Then there’s the maintenance schedule: EBR wants owners to have the clearances on the titanium valves checked every 6,200 miles, twice as often as on most other superbikes. Fit and finish are a step or two behind the leaders, even if the RX is light-years ahead of offerings from the previous Erik Buell venture.

Those shortcomings are really frustrating because the RX goes, turns, and stops as well as most superbikes, and we want a viable American version as much as anyone. EBR worked hard to make the 1190RX competitive in terms of price, performance, and weight, and the company can be proud of the 1190RX. We take solace in the likelihood that V2.0 will be even better as EBR continues to develop the platform. So, here’s to the arrival of the American superbike. At long last.


AGE: 31
HEIGHT: 6'2"
WEIGHT: 185 lb.
INSEAM: 34 in.

Get as patriotic or as wrapped up in the story of Erik Buell and his team as you like; when you boil it down this is a good motorcycle. Sure, there is room for improvement. Fit and finish doesn’t stack up to the Euro brands’ offerings, and with the EBR’s price tag that’s the most direct competition. There are a few odd-fitting panels and wires routed questionably, and the dash is a little frustrating to use. Would I still buy or recommend an RSV4 or an S1000RR? Yeah, sorry, I would. But the foundation at EBR is there, and it’s enough to get excited about. I hate to say it, but I already can’t wait for 1190RX 2.0 because when they iron out the wrinkles this is going to be a truly world-class superbike.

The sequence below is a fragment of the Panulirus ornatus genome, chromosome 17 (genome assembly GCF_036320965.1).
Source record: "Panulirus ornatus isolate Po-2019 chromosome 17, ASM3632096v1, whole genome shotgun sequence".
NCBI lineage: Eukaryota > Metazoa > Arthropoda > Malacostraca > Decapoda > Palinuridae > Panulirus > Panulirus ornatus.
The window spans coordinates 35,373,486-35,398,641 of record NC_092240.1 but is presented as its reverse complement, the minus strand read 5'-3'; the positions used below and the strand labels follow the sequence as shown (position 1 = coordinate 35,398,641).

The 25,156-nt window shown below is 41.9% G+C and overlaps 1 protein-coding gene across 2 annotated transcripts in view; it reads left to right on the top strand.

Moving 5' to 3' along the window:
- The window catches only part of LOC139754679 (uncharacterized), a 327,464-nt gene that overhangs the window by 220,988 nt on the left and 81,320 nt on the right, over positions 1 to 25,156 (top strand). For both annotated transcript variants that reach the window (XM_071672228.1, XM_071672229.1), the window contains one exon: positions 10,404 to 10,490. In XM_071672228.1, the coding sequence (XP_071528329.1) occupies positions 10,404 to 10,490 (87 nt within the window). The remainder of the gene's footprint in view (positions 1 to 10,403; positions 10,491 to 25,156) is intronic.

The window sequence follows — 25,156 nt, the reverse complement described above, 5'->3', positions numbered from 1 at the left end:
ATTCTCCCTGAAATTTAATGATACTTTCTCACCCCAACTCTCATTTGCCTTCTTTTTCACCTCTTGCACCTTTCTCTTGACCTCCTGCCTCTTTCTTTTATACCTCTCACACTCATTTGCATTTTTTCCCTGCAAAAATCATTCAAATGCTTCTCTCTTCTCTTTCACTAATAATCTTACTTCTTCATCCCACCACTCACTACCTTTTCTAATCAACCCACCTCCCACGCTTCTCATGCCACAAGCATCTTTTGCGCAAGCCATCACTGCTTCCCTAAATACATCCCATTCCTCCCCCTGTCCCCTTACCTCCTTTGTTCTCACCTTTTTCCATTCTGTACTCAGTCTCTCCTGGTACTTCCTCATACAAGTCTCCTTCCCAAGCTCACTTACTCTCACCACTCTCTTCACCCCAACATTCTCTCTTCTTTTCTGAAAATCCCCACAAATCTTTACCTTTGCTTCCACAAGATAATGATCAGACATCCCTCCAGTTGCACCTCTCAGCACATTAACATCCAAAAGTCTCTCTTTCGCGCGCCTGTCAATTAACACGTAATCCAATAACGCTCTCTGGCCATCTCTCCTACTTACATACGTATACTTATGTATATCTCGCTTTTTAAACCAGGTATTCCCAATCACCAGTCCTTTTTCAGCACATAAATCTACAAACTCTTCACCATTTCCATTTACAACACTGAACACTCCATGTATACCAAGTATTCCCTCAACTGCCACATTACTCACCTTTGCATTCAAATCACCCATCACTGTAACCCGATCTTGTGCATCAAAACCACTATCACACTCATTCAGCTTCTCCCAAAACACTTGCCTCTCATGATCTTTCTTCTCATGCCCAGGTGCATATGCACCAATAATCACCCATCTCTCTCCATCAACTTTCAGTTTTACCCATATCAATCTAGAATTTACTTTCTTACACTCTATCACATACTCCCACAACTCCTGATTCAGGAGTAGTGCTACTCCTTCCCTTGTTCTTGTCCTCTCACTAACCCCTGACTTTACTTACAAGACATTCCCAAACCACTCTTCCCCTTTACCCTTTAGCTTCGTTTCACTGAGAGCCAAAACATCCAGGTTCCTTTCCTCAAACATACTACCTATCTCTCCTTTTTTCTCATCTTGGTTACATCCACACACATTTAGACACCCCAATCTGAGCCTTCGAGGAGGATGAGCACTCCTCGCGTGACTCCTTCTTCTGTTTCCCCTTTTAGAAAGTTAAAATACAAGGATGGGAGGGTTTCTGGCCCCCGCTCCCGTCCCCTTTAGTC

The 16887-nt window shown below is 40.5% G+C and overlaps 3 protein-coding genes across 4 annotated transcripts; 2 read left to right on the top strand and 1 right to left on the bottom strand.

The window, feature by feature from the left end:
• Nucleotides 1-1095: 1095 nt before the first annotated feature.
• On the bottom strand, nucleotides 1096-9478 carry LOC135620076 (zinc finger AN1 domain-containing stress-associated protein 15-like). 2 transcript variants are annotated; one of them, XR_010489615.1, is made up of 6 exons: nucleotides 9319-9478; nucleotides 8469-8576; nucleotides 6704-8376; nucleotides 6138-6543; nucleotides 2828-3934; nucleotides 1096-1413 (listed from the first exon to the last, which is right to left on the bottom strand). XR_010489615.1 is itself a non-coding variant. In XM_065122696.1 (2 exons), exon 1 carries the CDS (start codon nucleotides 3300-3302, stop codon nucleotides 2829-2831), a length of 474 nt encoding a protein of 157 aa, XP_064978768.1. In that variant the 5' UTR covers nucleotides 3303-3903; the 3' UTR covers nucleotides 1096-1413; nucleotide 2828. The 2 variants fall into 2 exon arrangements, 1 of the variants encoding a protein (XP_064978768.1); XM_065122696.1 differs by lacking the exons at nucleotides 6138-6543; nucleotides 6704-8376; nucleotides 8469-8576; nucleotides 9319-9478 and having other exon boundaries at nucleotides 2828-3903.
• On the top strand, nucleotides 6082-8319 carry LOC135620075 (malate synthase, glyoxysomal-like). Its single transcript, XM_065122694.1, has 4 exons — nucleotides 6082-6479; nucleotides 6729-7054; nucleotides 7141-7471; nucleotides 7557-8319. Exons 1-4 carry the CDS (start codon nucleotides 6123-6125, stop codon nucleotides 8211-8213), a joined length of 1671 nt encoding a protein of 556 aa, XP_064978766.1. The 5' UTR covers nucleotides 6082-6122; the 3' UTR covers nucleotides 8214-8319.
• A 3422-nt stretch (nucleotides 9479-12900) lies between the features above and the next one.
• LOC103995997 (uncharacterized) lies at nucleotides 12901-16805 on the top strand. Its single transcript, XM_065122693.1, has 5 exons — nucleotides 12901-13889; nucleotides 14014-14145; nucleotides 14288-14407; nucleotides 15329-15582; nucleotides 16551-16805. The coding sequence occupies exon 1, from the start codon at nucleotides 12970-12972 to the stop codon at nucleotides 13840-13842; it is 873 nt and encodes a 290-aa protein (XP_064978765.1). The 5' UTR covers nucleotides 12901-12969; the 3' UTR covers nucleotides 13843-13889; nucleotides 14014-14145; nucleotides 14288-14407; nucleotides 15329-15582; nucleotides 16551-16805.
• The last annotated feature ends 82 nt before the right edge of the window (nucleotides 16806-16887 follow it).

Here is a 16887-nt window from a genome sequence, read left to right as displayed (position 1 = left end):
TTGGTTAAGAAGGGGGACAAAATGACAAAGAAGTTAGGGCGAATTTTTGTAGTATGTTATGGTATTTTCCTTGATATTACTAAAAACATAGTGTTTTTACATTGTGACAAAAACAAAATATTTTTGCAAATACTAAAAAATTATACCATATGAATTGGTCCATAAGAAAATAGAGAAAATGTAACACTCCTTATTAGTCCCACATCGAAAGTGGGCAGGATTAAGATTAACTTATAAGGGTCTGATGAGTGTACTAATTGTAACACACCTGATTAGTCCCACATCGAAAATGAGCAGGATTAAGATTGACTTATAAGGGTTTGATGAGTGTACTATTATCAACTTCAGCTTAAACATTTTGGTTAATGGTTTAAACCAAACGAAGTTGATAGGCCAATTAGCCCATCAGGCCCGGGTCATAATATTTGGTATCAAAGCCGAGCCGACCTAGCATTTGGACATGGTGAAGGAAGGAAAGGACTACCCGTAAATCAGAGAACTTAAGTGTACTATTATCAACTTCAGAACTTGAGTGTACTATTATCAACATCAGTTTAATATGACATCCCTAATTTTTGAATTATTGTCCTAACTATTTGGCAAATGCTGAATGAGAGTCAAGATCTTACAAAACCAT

AGE: 51
HEIGHT: 5'9"
WEIGHT: 185 lb.
INSEAM: 32 in.

We all imagine what it would be like to take a serious racebike out on the street—especially the part about sampling a truly powerful, purpose-tuned engine. It just doesn’t seem like it should be legal. Well, it is. The 1190RX’s engine idles unevenly, emits percussive knocks as signs of impatience while you wait for the light, and then comes alive in a huge rush of torque to a soundtrack not unlike dragging a two-ton magnet through the All-Clad factory. It is sumptuously mechanical, with abundant gear whine and prominent combustion-event vibration. It’s raw...and utterly captivating. That it’s bolted to a vehicle with a license plate and warranty is simply amazing.